Jeri Bemis recollection of Sharon Dunkle Marks
As freshman year was ending, Sharon approached me to ask if I would room with her. I was pleasantly surprised that someone as vivacious as she would want to share so much time with quiet me. It turned out we also lived with Renee Kistemaker, a foreign student from The Netherlands. Sharon had a lot of fun with Dutch-American expressions! Sharon took in stride Bill Pugh’s visit one evening; Bill had found an ingenious way to climb the outside wall. His ingenuity didn’t include, however, getting out. But that’s another story.
I’m not sure exactly how it happened that Sharon got to know my mother. They met only one time I can recall while we were in school. But in the years soon after graduation, Sharon would call my mom from the West Coast often at late hours to chat and share ideas. Sharon seemed so utterly comfortable with her. Through this, I learned Sharon had a great sense of a person’s character.
I will always draw back an image of my roommates Sharon and Renee in our 3rd floor Nourse dorm room where we learned of President Kennedy’s death on Sharon’s birthday, November 22.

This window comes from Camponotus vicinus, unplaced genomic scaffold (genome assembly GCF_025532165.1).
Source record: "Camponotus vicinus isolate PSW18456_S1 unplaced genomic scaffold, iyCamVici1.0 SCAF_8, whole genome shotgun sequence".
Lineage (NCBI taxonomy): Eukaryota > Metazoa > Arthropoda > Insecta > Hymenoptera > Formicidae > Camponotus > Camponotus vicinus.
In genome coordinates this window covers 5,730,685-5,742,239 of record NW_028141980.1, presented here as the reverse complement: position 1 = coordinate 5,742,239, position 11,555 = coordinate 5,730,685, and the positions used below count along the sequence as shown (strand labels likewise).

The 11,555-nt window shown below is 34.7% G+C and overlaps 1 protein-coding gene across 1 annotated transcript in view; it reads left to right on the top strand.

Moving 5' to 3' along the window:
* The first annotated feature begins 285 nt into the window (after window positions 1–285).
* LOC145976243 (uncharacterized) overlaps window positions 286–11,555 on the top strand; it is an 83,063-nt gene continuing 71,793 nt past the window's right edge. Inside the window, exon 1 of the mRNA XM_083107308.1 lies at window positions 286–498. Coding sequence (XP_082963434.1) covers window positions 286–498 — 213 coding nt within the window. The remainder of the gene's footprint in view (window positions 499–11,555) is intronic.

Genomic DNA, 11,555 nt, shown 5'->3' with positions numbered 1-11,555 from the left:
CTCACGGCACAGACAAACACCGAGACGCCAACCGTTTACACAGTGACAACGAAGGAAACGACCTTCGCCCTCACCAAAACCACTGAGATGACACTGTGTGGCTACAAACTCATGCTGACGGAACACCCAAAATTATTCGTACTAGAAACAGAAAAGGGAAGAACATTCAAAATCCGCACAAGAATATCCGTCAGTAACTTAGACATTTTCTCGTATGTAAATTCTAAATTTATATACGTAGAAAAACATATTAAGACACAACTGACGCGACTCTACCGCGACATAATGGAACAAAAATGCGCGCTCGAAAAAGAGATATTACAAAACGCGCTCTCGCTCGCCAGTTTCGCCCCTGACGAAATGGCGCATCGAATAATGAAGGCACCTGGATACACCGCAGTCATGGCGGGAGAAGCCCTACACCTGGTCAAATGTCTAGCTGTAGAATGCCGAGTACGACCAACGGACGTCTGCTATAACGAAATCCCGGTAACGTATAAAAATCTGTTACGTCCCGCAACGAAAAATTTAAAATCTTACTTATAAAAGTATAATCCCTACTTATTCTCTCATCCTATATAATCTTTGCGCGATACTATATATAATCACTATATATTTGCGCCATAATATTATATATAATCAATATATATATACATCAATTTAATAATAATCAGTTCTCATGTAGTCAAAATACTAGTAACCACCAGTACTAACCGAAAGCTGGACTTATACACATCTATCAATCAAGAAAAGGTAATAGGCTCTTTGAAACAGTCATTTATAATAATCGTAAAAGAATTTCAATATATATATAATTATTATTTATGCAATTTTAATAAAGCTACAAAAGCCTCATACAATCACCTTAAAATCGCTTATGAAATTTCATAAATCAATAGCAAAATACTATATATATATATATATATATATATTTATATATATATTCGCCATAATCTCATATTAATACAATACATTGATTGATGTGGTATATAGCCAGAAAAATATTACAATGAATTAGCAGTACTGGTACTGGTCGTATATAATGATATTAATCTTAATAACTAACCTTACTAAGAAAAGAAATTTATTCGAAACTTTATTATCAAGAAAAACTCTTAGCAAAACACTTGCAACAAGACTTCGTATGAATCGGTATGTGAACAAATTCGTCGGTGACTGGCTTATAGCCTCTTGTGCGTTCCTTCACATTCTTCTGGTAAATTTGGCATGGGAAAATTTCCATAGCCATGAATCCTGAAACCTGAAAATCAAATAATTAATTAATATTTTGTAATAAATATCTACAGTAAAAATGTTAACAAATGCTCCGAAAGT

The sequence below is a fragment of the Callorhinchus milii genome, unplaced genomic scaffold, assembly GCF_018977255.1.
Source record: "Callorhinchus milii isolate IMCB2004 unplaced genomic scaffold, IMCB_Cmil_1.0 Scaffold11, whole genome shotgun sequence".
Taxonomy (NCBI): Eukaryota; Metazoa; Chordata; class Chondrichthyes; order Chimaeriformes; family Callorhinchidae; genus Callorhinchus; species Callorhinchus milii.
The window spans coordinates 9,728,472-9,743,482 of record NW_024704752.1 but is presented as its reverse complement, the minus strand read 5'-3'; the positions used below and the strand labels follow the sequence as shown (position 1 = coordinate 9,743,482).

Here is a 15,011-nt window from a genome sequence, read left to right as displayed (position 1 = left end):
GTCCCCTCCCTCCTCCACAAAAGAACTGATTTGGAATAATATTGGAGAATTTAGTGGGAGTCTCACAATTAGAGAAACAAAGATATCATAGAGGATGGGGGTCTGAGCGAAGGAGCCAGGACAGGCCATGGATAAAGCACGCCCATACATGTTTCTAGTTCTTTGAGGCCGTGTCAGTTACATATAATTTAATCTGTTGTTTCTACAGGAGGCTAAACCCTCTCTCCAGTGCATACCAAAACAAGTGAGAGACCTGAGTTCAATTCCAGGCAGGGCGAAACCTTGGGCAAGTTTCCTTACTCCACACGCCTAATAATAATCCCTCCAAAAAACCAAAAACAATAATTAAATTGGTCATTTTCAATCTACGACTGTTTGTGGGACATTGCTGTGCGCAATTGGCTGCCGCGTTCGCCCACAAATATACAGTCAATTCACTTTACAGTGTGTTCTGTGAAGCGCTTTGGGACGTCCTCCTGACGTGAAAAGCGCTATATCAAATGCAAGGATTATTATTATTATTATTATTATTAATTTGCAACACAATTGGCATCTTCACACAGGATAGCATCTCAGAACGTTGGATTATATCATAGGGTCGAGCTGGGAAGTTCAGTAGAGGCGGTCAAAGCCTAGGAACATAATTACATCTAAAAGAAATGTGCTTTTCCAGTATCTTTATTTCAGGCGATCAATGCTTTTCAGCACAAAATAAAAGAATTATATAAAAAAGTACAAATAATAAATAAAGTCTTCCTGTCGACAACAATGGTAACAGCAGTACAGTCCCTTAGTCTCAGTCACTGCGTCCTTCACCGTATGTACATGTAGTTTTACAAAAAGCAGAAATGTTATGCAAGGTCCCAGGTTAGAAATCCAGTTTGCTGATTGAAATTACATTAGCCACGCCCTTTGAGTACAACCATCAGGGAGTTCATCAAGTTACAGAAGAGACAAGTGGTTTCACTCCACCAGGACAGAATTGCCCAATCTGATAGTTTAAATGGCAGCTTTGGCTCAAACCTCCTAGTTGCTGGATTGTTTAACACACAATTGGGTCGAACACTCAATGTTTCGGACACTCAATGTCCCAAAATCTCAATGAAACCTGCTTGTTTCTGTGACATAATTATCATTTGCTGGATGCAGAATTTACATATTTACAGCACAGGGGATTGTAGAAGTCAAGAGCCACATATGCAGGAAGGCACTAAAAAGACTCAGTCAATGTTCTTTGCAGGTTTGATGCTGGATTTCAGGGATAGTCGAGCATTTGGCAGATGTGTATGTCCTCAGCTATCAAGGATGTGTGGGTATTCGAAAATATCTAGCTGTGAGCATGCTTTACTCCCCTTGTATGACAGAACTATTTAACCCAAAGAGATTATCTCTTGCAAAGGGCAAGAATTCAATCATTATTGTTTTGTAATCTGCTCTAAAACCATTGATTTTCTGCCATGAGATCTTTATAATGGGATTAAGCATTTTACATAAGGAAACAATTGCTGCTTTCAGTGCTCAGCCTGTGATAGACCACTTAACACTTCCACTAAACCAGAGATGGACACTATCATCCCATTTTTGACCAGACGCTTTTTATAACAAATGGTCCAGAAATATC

I saw Sharon at our 25th reunion and had fun running with her to breakfast and heard her speak up at several meetings.
After hearing that we’d lost Sharon, I wished I’d been more in touch with her over the years. I would love to hear more about her. I would like to extend to her daughter, her family or friends that I would enjoy connecting with them.
She was wonderfully intelligent and brutally honest and a great soul. Her contribution to our 25th reunion in describing the treatment of women at Carleton was so important to me and to many others.
Lawrie Cherniack ’66
Sharon was a powerful and talented woman who taught her daughter unconditional love and generosity. She worked in different fields – as a dean of admissions, as a therapist and teacher, as a writer and entrepreneur. She designed and hand-built her own house in Hawaii with other women carpenters. Throughout her life she created and nurtured an extended family.
Sharon inspired many people to live more fully, to face challenges with more bravery, to laugh until they cried tears of laughter, and to love with their whole heart. Her wisdom, intelligence and abundant joy for life are missed every day by the people who had the gift of being close to her
Photo is of Sharon and Ray Marks on their wedding day, circa 1969.